After months of gathering dust, Australian television and film sets are getting a proper cleaning as production slowly ramps up again after COVID-19 delays.
And while the arts industry is on track to receive a $250 million lifeline from the government, the handout pales in comparison to the $500 million loss it has incurred during the pandemic.
Following last month’s release of Screen Australia’s extensive and detailed COVID-19 safety guidelines, it seems some programs are getting ready to return – but it won’t be business as usual.
The Bachelor has resumed production at its Sydney mansion, but when the series finally airs, viewers will be able to watch contestants limp through a series of e-dates and video dinners.
Across the industry, guidelines limit the interactions cast and crew can have on set and lays out mandatory practices for close interactions, like hair and make-up.
“The pandemic is temporarily taking away a lot of the perks for actors who are encouraged to dress themselves, do their own hair and make-up, including touchups and make-up removal, and perform their own set checks, where possible,” the guidelines read.
“Hair and make-up should be reserved for feature cast, if practicable. All crew members in proximity of the cast are required to wear PPE.”
Long-running Australian soap Neighbours was already way ahead of the pack and was one of the first TV programs in the world to resume filming in mid-April.
Jason Herbison, executive producer for Neighbours, said production was quick to resume with social distancing measures put in place to “adjust the scripts and reimagine the production model” of this season.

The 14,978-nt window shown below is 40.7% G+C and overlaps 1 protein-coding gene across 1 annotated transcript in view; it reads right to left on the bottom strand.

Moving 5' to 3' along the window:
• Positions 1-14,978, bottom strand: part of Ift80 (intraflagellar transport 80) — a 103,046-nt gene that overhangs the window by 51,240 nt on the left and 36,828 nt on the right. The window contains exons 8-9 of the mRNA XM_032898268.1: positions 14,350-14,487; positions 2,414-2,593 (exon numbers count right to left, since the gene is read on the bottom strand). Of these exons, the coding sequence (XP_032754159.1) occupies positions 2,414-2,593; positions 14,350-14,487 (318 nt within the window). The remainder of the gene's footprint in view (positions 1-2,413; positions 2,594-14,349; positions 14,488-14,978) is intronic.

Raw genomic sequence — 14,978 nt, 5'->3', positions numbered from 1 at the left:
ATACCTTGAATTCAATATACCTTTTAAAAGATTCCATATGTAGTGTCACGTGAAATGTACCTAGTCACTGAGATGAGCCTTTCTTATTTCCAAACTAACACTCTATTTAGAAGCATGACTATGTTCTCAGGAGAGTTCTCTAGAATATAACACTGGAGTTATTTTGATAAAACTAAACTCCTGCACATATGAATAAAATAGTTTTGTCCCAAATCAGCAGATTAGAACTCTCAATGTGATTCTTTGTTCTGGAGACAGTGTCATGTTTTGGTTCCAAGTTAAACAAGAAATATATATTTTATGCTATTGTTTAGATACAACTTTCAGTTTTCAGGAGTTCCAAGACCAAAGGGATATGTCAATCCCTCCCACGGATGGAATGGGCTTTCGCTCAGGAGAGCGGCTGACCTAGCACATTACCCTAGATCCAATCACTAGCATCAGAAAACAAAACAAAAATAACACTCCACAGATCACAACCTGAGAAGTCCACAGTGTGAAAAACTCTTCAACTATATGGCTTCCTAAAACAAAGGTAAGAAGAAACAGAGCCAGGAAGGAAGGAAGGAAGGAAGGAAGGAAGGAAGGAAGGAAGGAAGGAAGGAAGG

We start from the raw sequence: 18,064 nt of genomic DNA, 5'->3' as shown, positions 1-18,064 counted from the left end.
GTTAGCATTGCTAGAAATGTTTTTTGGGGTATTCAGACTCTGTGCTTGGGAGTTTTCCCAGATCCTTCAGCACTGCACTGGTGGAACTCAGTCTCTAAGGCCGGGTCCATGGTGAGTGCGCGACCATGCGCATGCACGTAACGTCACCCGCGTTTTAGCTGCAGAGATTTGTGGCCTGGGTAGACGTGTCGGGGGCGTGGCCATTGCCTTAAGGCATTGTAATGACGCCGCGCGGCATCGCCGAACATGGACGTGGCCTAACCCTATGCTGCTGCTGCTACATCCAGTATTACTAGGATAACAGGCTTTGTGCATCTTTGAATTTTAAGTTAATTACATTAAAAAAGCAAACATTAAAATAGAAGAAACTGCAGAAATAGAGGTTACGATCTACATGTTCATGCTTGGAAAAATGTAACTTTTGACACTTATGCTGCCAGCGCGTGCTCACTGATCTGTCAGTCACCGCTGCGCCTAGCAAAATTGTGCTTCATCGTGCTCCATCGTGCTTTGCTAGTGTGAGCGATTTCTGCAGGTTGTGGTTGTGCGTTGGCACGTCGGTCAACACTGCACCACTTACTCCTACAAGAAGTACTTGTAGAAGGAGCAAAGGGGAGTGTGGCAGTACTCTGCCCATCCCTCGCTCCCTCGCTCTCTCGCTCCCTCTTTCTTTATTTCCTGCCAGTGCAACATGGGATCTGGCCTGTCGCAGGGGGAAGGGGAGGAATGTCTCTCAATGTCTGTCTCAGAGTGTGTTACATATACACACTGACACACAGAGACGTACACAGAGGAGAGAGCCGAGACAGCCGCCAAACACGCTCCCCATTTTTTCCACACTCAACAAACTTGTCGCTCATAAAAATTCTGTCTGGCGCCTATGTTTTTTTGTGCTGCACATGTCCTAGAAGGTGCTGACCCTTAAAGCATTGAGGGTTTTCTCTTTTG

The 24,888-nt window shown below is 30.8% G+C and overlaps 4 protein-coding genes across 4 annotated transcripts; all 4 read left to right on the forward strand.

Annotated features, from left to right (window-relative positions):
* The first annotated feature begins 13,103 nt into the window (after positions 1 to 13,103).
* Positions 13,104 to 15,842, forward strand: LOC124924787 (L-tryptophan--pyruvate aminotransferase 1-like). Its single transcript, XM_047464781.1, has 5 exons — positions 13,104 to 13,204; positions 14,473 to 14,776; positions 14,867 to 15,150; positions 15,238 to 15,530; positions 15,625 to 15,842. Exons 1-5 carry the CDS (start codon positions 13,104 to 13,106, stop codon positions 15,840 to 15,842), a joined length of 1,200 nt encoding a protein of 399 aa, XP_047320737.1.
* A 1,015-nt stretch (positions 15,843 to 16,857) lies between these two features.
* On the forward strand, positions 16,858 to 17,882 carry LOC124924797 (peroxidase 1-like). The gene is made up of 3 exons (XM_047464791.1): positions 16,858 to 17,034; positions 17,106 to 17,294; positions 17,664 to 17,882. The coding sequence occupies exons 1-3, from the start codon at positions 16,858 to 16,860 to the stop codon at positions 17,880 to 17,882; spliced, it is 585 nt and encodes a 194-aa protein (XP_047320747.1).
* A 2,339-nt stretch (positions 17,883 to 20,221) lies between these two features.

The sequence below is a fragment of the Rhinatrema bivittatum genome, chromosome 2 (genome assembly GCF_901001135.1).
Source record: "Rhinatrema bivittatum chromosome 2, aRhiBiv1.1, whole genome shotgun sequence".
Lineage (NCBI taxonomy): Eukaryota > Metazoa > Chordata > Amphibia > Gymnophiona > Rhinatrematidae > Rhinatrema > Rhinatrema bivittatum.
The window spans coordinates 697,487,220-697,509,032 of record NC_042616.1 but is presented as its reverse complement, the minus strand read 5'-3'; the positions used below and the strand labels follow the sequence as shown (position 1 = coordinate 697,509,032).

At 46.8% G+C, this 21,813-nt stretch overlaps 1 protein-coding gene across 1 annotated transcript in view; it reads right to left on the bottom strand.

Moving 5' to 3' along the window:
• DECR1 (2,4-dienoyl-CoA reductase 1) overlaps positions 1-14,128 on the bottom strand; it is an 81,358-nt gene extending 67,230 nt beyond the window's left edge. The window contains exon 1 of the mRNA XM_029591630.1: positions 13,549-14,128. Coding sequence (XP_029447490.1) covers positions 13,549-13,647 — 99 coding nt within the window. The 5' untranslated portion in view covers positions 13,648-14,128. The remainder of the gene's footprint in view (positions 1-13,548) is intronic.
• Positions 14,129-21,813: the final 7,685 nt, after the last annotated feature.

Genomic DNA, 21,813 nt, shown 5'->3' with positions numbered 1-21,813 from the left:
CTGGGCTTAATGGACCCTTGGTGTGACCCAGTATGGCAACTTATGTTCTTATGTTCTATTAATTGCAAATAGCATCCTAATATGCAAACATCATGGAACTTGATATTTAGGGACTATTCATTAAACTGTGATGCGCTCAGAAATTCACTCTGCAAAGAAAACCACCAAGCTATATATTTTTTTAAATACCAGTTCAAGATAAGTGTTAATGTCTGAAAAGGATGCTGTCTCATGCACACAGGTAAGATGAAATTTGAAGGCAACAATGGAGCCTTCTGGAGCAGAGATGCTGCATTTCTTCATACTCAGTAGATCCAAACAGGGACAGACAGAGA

“With every decision, our first objective has been to adhere to the government guidelines and protect health and safety,” Mr Herbison told The Sydney Morning Herald.
“Secondly, our goal has been to preserve the editorial of the show.”
According to ViacomCBS Australia and New Zealand’s chief content officer Beverley McGarvey, 2019’s break-out show, The Masked Singer, is expected to start filming in the next month or two.
Ms McGarvey told News.com.au that viewers will see some inevitable changes this season, but to expect “some very exciting celebrities”.
“Everyone’s come home to hunker down,” Ms McGarvey said.
“The main thing is, we’re committed to making the show and we will definitely have to do things differently. The Masked Singer won’t look like it did last year. It couldn’t possibly, but we might find some ways to do things a bit better than we did last year.
“If there was ever a show made for lockdown, it was this. People are in masks anyway,” she said.
Ms McGarvey also stated that we can probably forget about the exotic South African scenery in I’m a Celebrity … Get Me Out of Here!
International travel restrictions might see this year’s season swap the tropical creepy crawlies for kangaroos if it makes its home in the Australian outback.
“We love our South African site. The jungle is kind of a character in the show, but we just don’t know if that’s possible or realistic, so we’re just looking at a range of options,” Ms McGarvey said.
But you might have a while to wait before you see the return of some of the other Aussie favourites.
Meanwhile, fans who are eagerly anticipating the return of The Real Housewives of Melbourne have received the frustrating news that the series has been put on hold again.
The show’s fourth season wrapped up all the way back in February 2018, and according to star Janet Roach, the series won’t resume filming until 2021.
“Foxtel have decided that they’re not going to start again until January,” the 61-year-old said on Ticker TV’s Jumpstart.
The good news is, the delay might see the return of psychic and fan favourite, Jackie Gillies, who took a hiatus this season to focus on IVF with husband Ben.
“She’ll be back for the next one – she might be back for this one,” Roach said.